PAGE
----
On the afternoon of the second day, Peter Schlotter (PRIF) presented the new Friedensgutachten 1998 (1998 Peace Report). This annual publication is jointly produced by the Institut für Friedensforschung und Sicherheitspolitik Hamburg (IFSH: Hamburg Institute for Peace Research and Security Policy), the Peace Research Institute Frankfurt (PRIF), and the Forschungsstätte der Evangelischen Studiengemeinschaft (FEST: Protestant Institute for Interdisciplinary Research). This year's edition focused on the themes of the use of force and the eastward expansion of NATO. Dr Schlotter raised the question of public reaction to the report. He noted that there had been a particularly positive response in the trans-regional print-media; by contrast, television and radio had been a bit of a letdown. The report was also available in many bookshops. Almost as if in response to Dr Schlotter's remarks, Helmut Hugler (a member of the parliamentary staff of Bündnis 90/Die Grünen) said that the report was a valuable aid to Bündnis 90/Die Grünen in its work because its relatively short articles made it easily assimilable in motions and discussions.

In the evening there was a meeting of the Netzwerk Friedensforscherinnen (Women Peace-Researchers' Network), to which Ruth Klingebiel (the AFK's representative on women's affairs) invited all the women participants. This was the second annual meeting of the re-established network, and it agreed that an e-mail information and discussion list should be set up. The list will be maintained by Regine Mehl (director of the Peace Research Information Unit Bonn).

The second day ended with a showing of a series of videos entitled `Interferenz, Continuum u.a.' by the video-maker Jan Verbeek (Kunsthochschule für Medien Cologne).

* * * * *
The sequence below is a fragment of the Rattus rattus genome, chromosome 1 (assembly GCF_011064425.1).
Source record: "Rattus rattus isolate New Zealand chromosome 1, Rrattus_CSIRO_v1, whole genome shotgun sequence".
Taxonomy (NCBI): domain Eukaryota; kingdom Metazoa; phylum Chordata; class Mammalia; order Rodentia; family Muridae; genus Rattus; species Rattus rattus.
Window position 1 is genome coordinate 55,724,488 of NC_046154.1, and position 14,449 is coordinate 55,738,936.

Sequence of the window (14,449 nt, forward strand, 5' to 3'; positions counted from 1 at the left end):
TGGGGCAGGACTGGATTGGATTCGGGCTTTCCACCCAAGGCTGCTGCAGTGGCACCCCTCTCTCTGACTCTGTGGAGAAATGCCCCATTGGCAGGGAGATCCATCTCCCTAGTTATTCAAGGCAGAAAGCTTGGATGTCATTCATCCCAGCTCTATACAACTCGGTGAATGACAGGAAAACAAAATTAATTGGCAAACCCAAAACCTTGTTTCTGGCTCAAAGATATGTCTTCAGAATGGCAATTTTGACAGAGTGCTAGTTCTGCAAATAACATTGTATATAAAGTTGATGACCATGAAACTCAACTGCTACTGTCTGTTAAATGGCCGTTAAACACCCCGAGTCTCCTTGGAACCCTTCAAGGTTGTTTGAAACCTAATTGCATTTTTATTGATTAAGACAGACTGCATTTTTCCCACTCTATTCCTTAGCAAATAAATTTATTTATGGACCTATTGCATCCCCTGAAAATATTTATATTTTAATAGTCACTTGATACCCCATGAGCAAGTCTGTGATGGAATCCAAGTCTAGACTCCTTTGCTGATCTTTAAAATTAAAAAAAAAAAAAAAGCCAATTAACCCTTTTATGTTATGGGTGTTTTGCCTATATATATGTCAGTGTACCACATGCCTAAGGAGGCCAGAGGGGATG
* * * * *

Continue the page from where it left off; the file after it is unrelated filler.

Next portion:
On the last day of the meeting, Klaus Jürgen Gantzel presented the AFK's prize for up-and-coming researchers (the Christiane Rajewsky Prize) to Katharina Burges of the University of Braunschweig for her work into `The New Enemy-Images: A Critique of Rationally Inspired World-Views as an Attempt to Illuminate the Postmodern Age'.

To close the conference, there was a panel discussion on the theme `Peace, Peace Research and Public Attitudes'. Given the stagnating sales-figures for peace-research publications, the question arises as to how the public currently view peace research and how interest in it might be increased. The first problem here is that of finding a way to reach beyond the specialist readership, to the general public. Elvira Claßen (University of Siegen) highlighted two difficulties in this respect: first, in the public's mind, the concept of peace was linked mainly with the peace movement; secondly, to merit media attention, subjects had to demonstrate some degree of newsworthiness and conform to the language of the media; this meant representation in pictures and in an appropriately brief format. Whether the concerns of peace research could be put across in one and half minutes, without any context or background information, was, however, doubtful, said Ms Claßen. She called for journalists to be encouraged to tackle subjects in greater depth, including within the peace movement. Barbara Budrich (from the publisher's Leske + Budrich) pointed to the problem of sales-figures in specialist areas such as peace research. Publications in this latter area were uneconomical and there was not much of a market for them, particularly as there were no established courses of study in this field. The situation would not change as long as this was the case. Ulrich Albrecht pointed out that the public took a greater interest in peace research when there were military conflicts on the agenda. The loss of interest when there were no acute crises had to be offset in a creative and imaginative way, he said. One fact to emerge from the ensuing discussion was that peace, being a process, was a very difficult idea to convey as compared with the clearly defined notion of war. Mention was also made of the new media, which could make the subject accessible to a broader public at a lower cost. In conclusion, it was noted: that peace research and the way it was presented needed to be strengthened, both in content and institutionally; that journalists needed to be appropriately trained in order to be able to put peace research across effectively; that the fight to secure the public's attention is an important one and, if necessary, must be conducted according to the media's own rules--without peace research being allowed to lose its identity.

Carina Fiebich (Münster)

(with the aid of work-group reports by Hartwig Hummel, Christiane Lammers, Elisabeth Wollefs, Carina Fiebich, and Ulrich Albrecht)